So why not bring even incredible problems into the path? One should do this. Even incredible problems that I just mentioned at the beginning can be transformed into the path to enlightenment and happiness. So why not? Just one problem of a relationship, just one problem of a stomachache, just one problem of not having money, or just a problem of having cancer—tat is nothing. So of course, such few, small problems we should be able to transform into happiness.

I stop here.

4 December, am

(Rinpoche reads the Heart Sutra. In the middle he starts explaining.)

Think that whatever we hear and whatever we see today is empty. Think that the objects of the six senses, all enjoyments, all suffering and happiness, today are empty. During what we call today, from this morning until tonight, whatever object appears to our six senses as ugly, beautiful, or indifferent or as friend, enemy, or stranger, think that it is empty. Think that all the surrounding people, and the family that you have either here or in the West, are all empty, merely labeled on the whole thing.

This applies to yourself and all objects, so all the aggregates and all the objects of the senses. Think that this month, this year, from birth until death it is also like this. Everything, including myself, the surroundings, my family, and all my possessions, including all the ugly or beautiful things that I have seen in this life, the whole experience from birth until death is merely labeled. It is empty of being the way it appears to me, as real or as existing from its own side. It is merely labeled, all is merely labeled.

From beginningless rebirth up to enlightenment, the whole thing is merely labeled. All the six realms of suffering that we have been experiencing in the past since beginningless rebirths, the path that we are generating in our minds, the circle of samsara in which we are caught and from which we are trying to get free, including enlightenment, the cessation of all obscurations—the whole thing is merely labeled. Think that all things are empty of being the way they appear to my mind when I think about enlightenment, when I think about the path, and when I think about nirvana, the cessation of suffering.

When we think about nirvana, enlightenment, or the cessation of suffering, when we hear and think about the path, again it becomes something that exists purely from its own side. It becomes something that exists only from its own side, without depending on oneself, the meditator putting effort into actualizing the path that is the remedy, finishing the disturbing thoughts. There is a nirvana from its own side without depending on the path or the process. There is cessation of suffering from its own side—a path, and the realization of bodhicitta from its own side, that doesn’t depend on the process of cleaning away the self-cherishing thought. A real bodhicitta appearing from its own side.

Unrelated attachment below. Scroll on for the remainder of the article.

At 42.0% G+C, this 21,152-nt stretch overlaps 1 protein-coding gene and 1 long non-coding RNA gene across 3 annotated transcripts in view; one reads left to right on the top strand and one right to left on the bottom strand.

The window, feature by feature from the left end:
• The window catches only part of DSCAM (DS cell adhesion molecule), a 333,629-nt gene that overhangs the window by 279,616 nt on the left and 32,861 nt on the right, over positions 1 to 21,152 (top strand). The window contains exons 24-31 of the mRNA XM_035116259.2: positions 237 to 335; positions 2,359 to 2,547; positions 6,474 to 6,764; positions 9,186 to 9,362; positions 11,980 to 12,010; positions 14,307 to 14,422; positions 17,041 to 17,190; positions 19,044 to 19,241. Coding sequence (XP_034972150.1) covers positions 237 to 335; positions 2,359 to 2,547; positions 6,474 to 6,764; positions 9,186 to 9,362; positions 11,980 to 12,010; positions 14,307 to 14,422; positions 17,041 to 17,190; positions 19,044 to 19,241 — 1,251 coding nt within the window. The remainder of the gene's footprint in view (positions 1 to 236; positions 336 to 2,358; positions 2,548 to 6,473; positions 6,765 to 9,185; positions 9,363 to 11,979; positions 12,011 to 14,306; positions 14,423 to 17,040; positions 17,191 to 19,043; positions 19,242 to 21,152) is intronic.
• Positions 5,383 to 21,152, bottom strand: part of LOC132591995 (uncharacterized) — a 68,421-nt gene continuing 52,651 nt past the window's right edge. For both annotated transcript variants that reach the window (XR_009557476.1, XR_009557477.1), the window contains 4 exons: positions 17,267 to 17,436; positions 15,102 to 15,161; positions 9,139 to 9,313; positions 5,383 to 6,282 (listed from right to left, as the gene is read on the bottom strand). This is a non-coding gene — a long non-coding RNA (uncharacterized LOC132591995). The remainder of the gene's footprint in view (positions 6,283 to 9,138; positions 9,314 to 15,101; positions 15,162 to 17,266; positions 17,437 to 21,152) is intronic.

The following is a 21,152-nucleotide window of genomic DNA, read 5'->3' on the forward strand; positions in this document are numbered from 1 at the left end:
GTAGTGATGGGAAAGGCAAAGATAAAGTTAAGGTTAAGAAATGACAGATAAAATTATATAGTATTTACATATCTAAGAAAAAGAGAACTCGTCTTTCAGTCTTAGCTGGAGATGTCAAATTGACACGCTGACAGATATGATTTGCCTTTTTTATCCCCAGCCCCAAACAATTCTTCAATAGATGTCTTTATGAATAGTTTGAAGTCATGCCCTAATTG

For example, what is unknowing? What is ignorant? The mind is ignorant about what? It is ignorant about such things as karma, the path to enlightenment, and the three times’ existence. But we believe that there is an ignorance from its own side that is not dependent on those objects of ignorance, on the objects that are unknown to oneself, that one can’t see or that one doesn’t realize.

There is no ignorance existing separately from the mind that is ignorant about an object, no ignorance existing separately from the mind that is unaware of an object. There is nothing, there is no other ignorance existing except what is labeled on the mind that is unaware, that doesn’t realize, doesn’t see an object. This is how it is empty. When you hear the words: ignorance, disturbing thoughts, anger, attachment, and pride; and when you think about them as I mention these things, the way each appears to your mind is as something real from its own side, something that doesn’t depend on an object, that doesn’t depend on the mind, the creator, something that does not depend on the originator, the ignorance. There is anger from its own side, independent anger, and the same with attachment and so on. When I talk about these things and when I mention their names, you don’t hear them as merely labeled, they don’t appear that way to you. When you hear: samsara, nirvana, and enlightenment, you don’t perceive that they exist under the control of name, being merely labeled—you don’t hear them as they exist.

While you hear: independent, not labeled, something that exists without being labeled, it is in fact completely opposite, completely against the way it exists. The way things come into existence, the way the whole thing exists is by being merely labeled. All exists by thought, merely labeling on the base.

It is similar with the names we have. After I had taken the thirty-six vows, the abbot labeled “Thubten Zopa” on these aggregates. Similarly, when you Westerners call me “Lama Zopa,” it exists by labeling on these aggregates. Relating to your own individual names, they also exist like that. Everything exists in a manner similar to the way your names exist, similar to how “Roger,” “Paul,” or “Vicky” exist.